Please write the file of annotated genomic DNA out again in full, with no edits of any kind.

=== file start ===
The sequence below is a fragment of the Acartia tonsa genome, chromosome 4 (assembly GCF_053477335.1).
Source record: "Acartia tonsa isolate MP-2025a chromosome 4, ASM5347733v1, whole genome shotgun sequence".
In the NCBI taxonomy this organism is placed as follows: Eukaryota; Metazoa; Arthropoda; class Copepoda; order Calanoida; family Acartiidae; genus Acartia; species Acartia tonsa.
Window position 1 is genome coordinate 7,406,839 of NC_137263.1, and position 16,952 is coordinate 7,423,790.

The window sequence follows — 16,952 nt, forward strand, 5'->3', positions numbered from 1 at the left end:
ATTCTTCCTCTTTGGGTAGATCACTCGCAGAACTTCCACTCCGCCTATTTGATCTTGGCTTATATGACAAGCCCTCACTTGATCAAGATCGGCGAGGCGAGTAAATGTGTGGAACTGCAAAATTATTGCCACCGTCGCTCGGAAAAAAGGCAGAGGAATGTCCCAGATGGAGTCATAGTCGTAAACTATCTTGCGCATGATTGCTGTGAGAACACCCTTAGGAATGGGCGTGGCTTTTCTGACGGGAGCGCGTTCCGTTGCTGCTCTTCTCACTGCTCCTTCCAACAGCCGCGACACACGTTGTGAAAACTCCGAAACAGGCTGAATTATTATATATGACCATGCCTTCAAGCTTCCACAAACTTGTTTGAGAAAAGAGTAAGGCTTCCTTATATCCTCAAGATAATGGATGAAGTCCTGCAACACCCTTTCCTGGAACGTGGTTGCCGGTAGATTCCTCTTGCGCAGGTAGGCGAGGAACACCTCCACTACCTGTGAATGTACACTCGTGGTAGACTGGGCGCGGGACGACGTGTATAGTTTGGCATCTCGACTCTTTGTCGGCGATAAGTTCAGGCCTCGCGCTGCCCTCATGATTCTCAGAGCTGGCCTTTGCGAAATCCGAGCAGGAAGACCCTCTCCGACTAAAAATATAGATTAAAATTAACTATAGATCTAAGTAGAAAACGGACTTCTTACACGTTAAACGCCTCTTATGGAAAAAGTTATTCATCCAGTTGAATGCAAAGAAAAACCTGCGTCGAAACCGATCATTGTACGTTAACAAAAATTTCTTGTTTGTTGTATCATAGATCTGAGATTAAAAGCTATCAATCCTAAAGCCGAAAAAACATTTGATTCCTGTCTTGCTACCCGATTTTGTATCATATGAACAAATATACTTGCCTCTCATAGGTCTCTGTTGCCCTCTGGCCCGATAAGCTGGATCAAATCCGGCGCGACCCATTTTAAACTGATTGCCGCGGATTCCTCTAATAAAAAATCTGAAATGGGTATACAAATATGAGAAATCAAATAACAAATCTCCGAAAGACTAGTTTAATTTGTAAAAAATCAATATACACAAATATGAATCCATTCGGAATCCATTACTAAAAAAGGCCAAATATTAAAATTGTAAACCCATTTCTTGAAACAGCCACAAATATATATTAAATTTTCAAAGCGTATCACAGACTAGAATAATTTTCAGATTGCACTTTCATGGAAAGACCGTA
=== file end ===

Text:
The sequence below is a fragment of the Acartia tonsa genome, chromosome 4 (assembly GCF_053477335.1).
Source record: "Acartia tonsa isolate MP-2025a chromosome 4, ASM5347733v1, whole genome shotgun sequence".
In the NCBI taxonomy this organism is placed as follows: Eukaryota; Metazoa; Arthropoda; class Copepoda; order Calanoida; family Acartiidae; genus Acartia; species Acartia tonsa.
Window position 1 is genome coordinate 7,406,839 of NC_137263.1, and position 16,952 is coordinate 7,423,790.

The window sequence follows — 16,952 nt, forward strand, 5'->3', positions numbered from 1 at the left end:
ATTCTTCCTCTTTGGGTAGATCACTCGCAGAACTTCCACTCCGCCTATTTGATCTTGGCTTATATGACAAGCCCTCACTTGATCAAGATCGGCGAGGCGAGTAAATGTGTGGAACTGCAAAATTATTGCCACCGTCGCTCGGAAAAAAGGCAGAGGAATGTCCCAGATGGAGTCATAGTCGTAAACTATCTTGCGCATGATTGCTGTGAGAACACCCTTAGGAATGGGCGTGGCTTTTCTGACGGGAGCGCGTTCCGTTGCTGCTCTTCTCACTGCTCCTTCCAACAGCCGCGACACACGTTGTGAAAACTCCGAAACAGGCTGAATTATTATATATGACCATGCCTTCAAGCTTCCACAAACTTGTTTGAGAAAAGAGTAAGGCTTCCTTATATCCTCAAGATAATGGATGAAGTCCTGCAACACCCTTTCCTGGAACGTGGTTGCCGGTAGATTCCTCTTGCGCAGGTAGGCGAGGAACACCTCCACTACCTGTGAATGTACACTCGTGGTAGACTGGGCGCGGGACGACGTGTATAGTTTGGCATCTCGACTCTTTGTCGGCGATAAGTTCAGGCCTCGCGCTGCCCTCATGATTCTCAGAGCTGGCCTTTGCGAAATCCGAGCAGGAAGACCCTCTCCGACTAAAAATATAGATTAAAATTAACTATAGATCTAAGTAGAAAACGGACTTCTTACACGTTAAACGCCTCTTATGGAAAAAGTTATTCATCCAGTTGAATGCAAAGAAAAACCTGCGTCGAAACCGATCATTGTACGTTAACAAAAATTTCTTGTTTGTTGTATCATAGATCTGAGATTAAAAGCTATCAATCCTAAAGCCGAAAAAACATTTGATTCCTGTCTTGCTACCCGATTTTGTATCATATGAACAAATATACTTGCCTCTCATAGGTCTCTGTTGCCCTCTGGCCCGATAAGCTGGATCAAATCCGGCGCGACCCATTTTAAACTGATTGCCGCGGATTCCTCTAATAAAAAATCTGAAATGGGTATACAAATATGAGAAATCAAATAACAAATCTCCGAAAGACTAGTTTAATTTGTAAAAAATCAATATACACAAATATGAATCCATTCGGAATCCATTACTAAAAAAGGCCAAATATTAAAATTGTAAACCCATTTCTTGAAACAGCCACAAATATATATTAAATTTTCAAAGCGTATCACAGACTAGAATAATTTTCAGATTGCACTTTCATGGAAAGACCGTA